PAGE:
An elegant web tool developed at St. Jude makes it easy for any scientist to explore cancer genome data.
Scientists love data. But even the bravest can feel daunted when faced with billions of pieces of it. And what good is big data if nobody uses it?
This question is becoming increasingly important in childhood cancer research. As technologies like genome sequencing move into the clinic, avalanches of data are emerging about DNA changes that occur in childhood cancers. Now, the challenge is to get scientists excited about sifting through all that data to make new discoveries and advance cures.
Jinghui Zhang, PhD, has a simple solution: make it easy, and make it fun.
“How do you make using the data an enjoyable experience, rather than having to fight and struggle with the tools to make them work?” she asks. As chair of St. Jude Computational Biology, Zhang is an expert at analyzing big data to make big discoveries about childhood cancers.
With this goal in mind, she and her research team set about revolutionizing how scientists everywhere access and explore pediatric cancer data. The result is an elegant new Web application called ProteinPaint.
A luxury vehicle—with an incredible engine
ProteinPaint is like a sleek luxury car, beautiful to look at and a pleasure to drive. With a couple of clicks on clean, simple visuals, a scientist can be drawn into deep data about a particular childhood cancer and its most common genetic alterations.
“You don’t need to learn anything first—you can go directly and use it, and the interface is intuitive,” Zhang notes. “During the exploration, users can gain knowledge about the complexity by themselves—it is a visual-based navigation process that is intuitive to human nature. That’s what we tried to capture.”
But it’s not just the sleek exterior that makes the tool stand out. It’s what’s under the hood.
ProteinPaint is powered by the largest pediatric cancer database in the world, a data portal developed at St. Jude called PeCan. Through this incredible engine, ProteinPaint delivers information on nearly 27,500 genetic alterations from more than 1,000 pediatric cancer patients.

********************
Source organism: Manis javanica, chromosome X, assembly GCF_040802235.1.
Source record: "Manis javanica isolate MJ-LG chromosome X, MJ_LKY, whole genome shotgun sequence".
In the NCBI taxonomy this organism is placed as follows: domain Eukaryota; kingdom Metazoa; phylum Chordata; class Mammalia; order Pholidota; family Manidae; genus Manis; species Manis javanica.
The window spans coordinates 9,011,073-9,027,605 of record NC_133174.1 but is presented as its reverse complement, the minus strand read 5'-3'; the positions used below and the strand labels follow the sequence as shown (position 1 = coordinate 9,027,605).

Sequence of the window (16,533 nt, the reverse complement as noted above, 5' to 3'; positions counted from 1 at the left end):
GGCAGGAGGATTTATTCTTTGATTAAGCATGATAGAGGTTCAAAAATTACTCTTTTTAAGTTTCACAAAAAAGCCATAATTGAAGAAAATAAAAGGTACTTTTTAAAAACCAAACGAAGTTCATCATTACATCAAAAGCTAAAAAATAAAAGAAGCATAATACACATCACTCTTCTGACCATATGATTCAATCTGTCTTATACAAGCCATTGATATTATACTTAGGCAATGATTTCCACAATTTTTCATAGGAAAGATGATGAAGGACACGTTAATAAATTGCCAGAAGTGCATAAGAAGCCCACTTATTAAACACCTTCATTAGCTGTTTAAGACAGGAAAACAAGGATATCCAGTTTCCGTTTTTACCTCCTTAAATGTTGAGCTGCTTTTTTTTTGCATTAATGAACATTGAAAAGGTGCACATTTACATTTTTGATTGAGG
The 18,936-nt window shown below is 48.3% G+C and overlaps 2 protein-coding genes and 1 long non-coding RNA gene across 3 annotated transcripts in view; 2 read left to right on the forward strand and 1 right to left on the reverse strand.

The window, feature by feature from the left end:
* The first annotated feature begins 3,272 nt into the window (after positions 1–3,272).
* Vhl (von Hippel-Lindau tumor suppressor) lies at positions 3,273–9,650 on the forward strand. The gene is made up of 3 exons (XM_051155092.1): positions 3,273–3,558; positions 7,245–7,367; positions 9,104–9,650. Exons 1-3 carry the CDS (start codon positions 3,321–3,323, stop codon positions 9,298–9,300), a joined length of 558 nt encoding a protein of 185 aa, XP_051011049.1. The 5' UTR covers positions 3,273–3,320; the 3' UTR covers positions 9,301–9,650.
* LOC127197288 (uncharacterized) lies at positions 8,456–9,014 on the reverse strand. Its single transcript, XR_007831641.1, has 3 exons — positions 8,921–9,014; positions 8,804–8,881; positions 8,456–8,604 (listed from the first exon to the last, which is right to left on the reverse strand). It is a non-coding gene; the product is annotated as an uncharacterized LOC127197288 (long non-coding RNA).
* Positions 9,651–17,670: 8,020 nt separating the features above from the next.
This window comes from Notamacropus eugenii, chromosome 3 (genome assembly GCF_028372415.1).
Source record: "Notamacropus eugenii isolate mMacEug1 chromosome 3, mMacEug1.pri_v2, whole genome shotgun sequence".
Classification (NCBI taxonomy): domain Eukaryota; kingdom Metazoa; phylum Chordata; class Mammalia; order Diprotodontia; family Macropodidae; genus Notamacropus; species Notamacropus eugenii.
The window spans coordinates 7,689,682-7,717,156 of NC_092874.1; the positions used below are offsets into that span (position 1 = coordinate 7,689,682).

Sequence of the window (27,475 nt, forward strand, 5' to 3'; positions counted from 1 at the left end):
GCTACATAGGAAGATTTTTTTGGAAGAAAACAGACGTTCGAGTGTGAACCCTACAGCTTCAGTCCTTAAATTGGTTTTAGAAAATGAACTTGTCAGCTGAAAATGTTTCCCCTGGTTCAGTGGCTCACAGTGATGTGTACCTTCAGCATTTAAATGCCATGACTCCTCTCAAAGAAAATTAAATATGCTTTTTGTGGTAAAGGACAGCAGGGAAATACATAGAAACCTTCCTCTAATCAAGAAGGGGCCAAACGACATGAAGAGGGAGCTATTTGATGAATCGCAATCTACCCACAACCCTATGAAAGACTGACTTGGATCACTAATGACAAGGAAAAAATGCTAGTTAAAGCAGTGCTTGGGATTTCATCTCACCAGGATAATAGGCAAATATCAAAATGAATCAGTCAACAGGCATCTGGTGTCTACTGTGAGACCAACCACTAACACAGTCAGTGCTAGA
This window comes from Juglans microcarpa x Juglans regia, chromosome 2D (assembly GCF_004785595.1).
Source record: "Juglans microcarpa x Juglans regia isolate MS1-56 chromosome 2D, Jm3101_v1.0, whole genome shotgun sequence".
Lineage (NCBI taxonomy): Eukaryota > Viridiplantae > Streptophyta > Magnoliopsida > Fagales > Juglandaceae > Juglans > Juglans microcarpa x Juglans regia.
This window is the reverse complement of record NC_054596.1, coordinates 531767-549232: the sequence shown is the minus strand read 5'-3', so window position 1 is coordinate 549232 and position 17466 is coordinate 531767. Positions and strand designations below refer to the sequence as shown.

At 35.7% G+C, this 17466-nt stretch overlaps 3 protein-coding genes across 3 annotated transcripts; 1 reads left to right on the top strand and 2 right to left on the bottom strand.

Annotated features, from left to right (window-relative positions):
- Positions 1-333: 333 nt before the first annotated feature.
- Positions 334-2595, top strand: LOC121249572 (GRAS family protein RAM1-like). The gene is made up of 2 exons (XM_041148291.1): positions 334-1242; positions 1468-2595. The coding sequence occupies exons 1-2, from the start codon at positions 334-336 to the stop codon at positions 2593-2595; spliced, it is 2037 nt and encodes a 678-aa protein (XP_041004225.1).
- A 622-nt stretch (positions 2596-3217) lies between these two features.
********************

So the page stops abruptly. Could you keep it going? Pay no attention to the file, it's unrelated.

Adult cancer data is available too, and can be compared with pediatric data with a single click. Researchers can also upload and explore their own data sets using the tool.
A global resource for discovery
With ProteinPaint, Zhang hopes to empower more researchers to take the critical next steps: Use genomic data to make more accurate diagnoses. Learn how different DNA changes contribute to cancer. Develop precision therapies tailored for the genetic makeup of a patient’s cancer.
“We want this to be the definitive resource for genomic information for the pediatric cancer community,” Zhang says. “Collectively we can better understand, using our combined knowledge, what contributes to cancer.”
Try it out: http://pecan.stjude.org
From Promise, Spring 2016
Birth of a Research Tool
Several years ago, ProteinPaint was just a gleam in the eye of a St. Jude researcher. Matt Parker, PhD, a former postdoc in Jinghui Zhang’s lab, designed an early version of the application to share data from the St. Jude – Washington University Pediatric Cancer Genome Project. While popular, the tool was limited in the amount of data it could show at one time.
Then, in early 2015, Xin Zhou, PhD, joined St. Jude. Within two weeks, he had cranked through six new versions of ProteinPaint to create a winning design. “Each time I got an updated version, Jinghui and I would look at it together and discuss whether this new approach could do something more valuable,” Zhou says.
“When we came up with this design, we had a very happy moment,” he adds.
Further refinements moved quickly. The application was soon published in the prominent journal Nature Genetics and released for global use by the scientific community.
“It’s unusual to have the creativity coupled with quick productivity,” Zhang observes. “It wasn’t because it was a simple task; it’s because Xin is so great.”
Zhou is too modest to use such superlatives, but he’s not afraid to think big.
“Some have called ProteinPaint a premium experience to look at cancer datasets,” he says. “This is a nice way to describe it.” His new effort is to expand ProteinPaint to display new types of data on each cancer and culprit gene, increasing its value as a discovery tool.
Even now, a team of data wranglers is busy behind the scenes, making continual updates. Data for nearly 200 new genetic alterations, called gene fusion events, have been added to the database since its first release, with more coming through the pipeline.
“There’s so much that can be done,” Zhou says, a hint of excitement in his voice. “And the data’s already there.”
A web tool developed at St. Jude, ProteinPaint helps scientists explore big data from cancer genome sequencing projects and make new discoveries. To learn more about the application, view the video for a first-hand look at its capabilities.